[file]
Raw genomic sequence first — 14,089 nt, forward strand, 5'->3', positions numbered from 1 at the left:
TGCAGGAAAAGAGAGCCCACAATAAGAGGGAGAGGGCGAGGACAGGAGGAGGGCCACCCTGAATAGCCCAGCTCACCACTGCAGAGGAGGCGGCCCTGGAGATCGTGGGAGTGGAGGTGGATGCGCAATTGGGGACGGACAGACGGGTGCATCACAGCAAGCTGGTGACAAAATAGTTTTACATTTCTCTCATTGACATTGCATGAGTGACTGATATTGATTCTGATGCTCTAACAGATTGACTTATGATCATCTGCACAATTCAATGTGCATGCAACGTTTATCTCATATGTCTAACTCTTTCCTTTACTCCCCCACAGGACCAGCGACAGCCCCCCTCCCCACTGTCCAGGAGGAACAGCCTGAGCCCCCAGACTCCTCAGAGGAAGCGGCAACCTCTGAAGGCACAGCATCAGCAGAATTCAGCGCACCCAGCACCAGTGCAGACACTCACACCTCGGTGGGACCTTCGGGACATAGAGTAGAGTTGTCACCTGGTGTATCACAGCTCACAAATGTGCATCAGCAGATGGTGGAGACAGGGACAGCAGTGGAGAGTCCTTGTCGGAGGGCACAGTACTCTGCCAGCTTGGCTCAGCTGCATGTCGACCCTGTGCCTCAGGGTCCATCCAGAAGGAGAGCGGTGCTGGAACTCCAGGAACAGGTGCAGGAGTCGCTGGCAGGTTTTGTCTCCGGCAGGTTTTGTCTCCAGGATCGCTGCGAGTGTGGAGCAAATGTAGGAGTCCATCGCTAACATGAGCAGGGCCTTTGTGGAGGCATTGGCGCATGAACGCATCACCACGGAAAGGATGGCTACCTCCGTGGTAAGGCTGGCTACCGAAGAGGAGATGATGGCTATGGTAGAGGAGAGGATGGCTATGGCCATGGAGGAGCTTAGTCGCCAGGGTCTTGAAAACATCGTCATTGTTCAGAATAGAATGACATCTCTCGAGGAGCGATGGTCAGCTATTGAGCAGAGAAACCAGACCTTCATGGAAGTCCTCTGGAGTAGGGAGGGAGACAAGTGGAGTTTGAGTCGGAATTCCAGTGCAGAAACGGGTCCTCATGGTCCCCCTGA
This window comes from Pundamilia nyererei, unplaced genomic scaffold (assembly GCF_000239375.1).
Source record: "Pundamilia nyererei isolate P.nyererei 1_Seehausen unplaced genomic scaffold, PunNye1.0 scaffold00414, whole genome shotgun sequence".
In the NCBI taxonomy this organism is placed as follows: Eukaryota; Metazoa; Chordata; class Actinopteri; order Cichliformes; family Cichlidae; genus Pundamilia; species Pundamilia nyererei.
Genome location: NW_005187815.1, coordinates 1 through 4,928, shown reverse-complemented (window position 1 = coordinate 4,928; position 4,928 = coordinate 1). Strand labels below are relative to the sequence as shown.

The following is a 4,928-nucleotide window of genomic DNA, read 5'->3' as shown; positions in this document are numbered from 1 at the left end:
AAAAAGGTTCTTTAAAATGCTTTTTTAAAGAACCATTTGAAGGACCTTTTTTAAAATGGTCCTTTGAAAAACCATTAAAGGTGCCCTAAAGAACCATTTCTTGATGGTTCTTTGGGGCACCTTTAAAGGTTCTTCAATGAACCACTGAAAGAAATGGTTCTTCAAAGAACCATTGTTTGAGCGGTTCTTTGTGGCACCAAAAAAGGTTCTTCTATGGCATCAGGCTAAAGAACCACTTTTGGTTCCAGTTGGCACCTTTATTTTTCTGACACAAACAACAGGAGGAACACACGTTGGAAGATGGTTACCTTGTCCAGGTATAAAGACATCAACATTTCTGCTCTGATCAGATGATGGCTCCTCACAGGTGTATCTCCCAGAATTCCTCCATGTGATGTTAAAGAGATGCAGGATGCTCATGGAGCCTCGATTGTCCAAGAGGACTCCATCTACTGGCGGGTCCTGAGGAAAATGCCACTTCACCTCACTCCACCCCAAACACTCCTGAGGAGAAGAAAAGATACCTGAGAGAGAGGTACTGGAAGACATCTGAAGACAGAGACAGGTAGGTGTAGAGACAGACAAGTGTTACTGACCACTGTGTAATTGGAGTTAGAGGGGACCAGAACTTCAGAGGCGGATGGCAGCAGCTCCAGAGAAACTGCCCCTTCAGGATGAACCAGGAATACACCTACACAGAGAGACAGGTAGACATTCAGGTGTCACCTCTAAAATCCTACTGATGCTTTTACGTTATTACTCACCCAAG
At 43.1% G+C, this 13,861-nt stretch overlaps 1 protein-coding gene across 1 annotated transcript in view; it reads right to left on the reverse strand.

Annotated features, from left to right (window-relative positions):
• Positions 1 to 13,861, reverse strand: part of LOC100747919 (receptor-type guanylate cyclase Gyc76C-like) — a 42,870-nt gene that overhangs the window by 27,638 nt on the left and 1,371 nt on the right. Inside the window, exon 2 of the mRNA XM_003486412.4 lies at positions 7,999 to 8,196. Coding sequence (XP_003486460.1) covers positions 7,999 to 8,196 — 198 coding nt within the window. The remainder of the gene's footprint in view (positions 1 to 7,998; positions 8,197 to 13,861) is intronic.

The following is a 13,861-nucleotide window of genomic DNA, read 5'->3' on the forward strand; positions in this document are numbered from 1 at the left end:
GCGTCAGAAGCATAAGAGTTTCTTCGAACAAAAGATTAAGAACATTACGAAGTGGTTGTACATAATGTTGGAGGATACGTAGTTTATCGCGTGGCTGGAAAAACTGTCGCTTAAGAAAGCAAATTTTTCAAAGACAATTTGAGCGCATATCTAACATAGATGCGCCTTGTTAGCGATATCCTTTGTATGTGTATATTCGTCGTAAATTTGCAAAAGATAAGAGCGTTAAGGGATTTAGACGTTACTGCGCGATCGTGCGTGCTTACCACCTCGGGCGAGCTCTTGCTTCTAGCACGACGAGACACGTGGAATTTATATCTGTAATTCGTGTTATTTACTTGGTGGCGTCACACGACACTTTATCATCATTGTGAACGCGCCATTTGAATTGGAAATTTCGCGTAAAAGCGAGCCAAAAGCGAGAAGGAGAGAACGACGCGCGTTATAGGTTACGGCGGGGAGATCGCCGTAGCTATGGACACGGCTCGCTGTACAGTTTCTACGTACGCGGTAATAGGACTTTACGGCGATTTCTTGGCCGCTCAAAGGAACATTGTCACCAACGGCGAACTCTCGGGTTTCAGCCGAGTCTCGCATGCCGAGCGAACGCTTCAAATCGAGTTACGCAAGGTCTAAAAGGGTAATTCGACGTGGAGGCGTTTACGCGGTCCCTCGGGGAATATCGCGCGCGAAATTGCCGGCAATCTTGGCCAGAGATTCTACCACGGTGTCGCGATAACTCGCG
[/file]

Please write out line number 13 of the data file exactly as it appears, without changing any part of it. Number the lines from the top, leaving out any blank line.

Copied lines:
GCGTCAGAAGCATAAGAGTTTCTTCGAACAAAAGATTAAGAACATTACGAAGTGGTTGTACATAATGTTGGAGGATACGTAGTTTATCGCGTGGCTGGAAAAACTGTCGCTTAAGAAAGCAAATTTTTCAAAGACAATTTGAGCGCATATCTAACATAGATGCGCCTTGTTAGCGATATCCTTTGTATGTGTATATTCGTCGTAAATTTGCAAAAGATAAGAGCGTTAAGGGATTTAGACGTTACTGCGCGATCGTGCGTGCTTACCACCTCGGGCGAGCTCTTGCTTCTAGCACGACGAGACACGTGGAATTTATATCTGTAATTCGTGTTATTTACTTGGTGGCGTCACACGACACTTTATCATCATTGTGAACGCGCCATTTGAATTGGAAATTTCGCGTAAAAGCGAGCCAAAAGCGAGAAGGAGAGAACGACGCGCGTTATAGGTTACGGCGGGGAGATCGCCGTAGCTATGGACACGGCTCGCTGTACAGTTTCTACGTACGCGGTAATAGGACTTTACGGCGATTTCTTGGCCGCTCAAAGGAACATTGTCACCAACGGCGAACTCTCGGGTTTCAGCCGAGTCTCGCATGCCGAGCGAACGCTTCAAATCGAGTTACGCAAGGTCTAAAAGGGTAATTCGACGTGGAGGCGTTTACGCGGTCCCTCGGGGAATATCGCGCGCGAAATTGCCGGCAATCTTGGCCAGAGATTCTACCACGGTGTCGCGATAACTCGCG